For example, Quezon City expanded its monitoring network to establish air quality baseline levels through a combination of reference and lower-cost monitors. This expansion facilitated the creation of the city’s first air quality management plan, approved in September 2023, outlining a long-term programme to achieve cleaner air.

Source: Quezon City Climate Change and Environmental Sustainability Department

Source: Quezon City Climate Change and Environmental Sustainability Department

2. Building support for action implementation

Public support and understanding of residents’ needs is crucial for the successful implementation of air quality policies and programmes. Providing residents with accessible information about air pollution and its detrimental effects on their health and daily lives is essential for garnering support for action. Highlighting the benefits of such actions and tracking air quality improvements over time can also strengthen support for future initiatives. Despite facing potential pushback and politicisation, cities strive to design policies and programmes that address residents’ needs while delivering air quality and health benefits.

Johannesburg, for example, is investing in campaigns to raise awareness on air quality. The city designates the week of the International Day for Clean Air for blue skies as Air Quality Week in the city’s calendar. This week is celebrated through social media and events to mark the occasion. In 2023, the city focused its efforts on Soweto and Orange Farm, the two most polluted regions in the country. Collaborating with C40, the programme delivered stakeholder workshops to educate ward committee members. This initiative empowered these stakeholders in the community to become local champions for air quality, while assisting in identifying the local challenges contributing to air pollution and climate impacts.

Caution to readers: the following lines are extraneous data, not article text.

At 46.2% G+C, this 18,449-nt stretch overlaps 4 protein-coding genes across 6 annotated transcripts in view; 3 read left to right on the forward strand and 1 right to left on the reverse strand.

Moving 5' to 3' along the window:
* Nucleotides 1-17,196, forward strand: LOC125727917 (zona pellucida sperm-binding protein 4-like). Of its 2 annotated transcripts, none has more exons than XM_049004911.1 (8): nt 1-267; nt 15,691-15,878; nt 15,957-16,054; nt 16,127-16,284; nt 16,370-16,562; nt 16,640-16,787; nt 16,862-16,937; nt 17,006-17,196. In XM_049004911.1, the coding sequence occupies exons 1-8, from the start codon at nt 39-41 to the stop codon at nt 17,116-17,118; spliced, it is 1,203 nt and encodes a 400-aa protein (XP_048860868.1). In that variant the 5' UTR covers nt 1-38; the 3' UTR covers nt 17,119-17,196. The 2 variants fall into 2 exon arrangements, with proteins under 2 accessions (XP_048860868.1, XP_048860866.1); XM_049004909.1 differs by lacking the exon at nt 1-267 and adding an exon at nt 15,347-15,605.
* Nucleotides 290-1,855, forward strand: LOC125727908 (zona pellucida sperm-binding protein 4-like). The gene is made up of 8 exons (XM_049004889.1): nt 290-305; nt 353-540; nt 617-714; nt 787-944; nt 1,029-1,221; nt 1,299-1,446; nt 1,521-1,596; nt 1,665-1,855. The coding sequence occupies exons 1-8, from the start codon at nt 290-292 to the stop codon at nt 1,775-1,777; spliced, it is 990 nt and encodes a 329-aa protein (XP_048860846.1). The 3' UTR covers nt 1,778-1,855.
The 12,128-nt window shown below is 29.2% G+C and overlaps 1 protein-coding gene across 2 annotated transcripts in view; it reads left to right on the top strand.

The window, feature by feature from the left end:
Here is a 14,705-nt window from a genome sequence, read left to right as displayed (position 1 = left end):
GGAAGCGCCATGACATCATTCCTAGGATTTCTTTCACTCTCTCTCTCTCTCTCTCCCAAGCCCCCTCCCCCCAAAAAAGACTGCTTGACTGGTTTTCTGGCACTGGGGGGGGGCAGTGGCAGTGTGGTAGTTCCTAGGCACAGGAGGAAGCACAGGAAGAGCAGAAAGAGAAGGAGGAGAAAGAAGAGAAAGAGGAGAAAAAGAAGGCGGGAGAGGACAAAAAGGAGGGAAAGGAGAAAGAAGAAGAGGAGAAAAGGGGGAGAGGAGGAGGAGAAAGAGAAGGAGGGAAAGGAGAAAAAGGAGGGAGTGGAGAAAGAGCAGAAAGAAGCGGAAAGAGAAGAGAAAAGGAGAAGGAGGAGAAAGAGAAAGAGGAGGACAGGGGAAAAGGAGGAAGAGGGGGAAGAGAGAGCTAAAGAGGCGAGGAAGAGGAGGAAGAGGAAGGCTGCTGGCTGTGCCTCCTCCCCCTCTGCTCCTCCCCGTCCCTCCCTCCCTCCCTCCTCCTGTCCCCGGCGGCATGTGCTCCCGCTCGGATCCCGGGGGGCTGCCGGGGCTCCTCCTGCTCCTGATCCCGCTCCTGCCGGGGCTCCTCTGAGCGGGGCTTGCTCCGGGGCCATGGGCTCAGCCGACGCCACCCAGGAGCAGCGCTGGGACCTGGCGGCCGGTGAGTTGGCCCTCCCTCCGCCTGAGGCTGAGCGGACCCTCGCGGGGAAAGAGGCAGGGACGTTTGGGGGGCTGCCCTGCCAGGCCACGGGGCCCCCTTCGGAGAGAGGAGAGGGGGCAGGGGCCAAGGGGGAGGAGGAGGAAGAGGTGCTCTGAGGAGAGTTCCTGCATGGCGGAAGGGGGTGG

3. Cross-departmental coordination

Close collaboration among city departments ensures holistic planning of policies and programmes, breaking down silos and improving implementation of action. However establishing and maintaining coordination efforts across departments can be challenging, due to a limited staff capacity or lack of structured processes. Cities are now establishing and institutionalising formal coordination mechanisms.

In Bogotá, the District Environment Secretariat collaborates with other district departments and international entities to implement actions to reduce emissions and improve air quality. The secretariat has established several inter-administrative and consortium agreements, enabling joint implementation of initiatives and contributions from all sectors toward this common goal. The Strategic Plan for the Comprehensive Management of Air Quality, known as Plan Aire 2030, is the planning instrument that outlines the city’s actions to reduce air pollution in six sectors, encompassing 45 projects.

4. Equity-centred action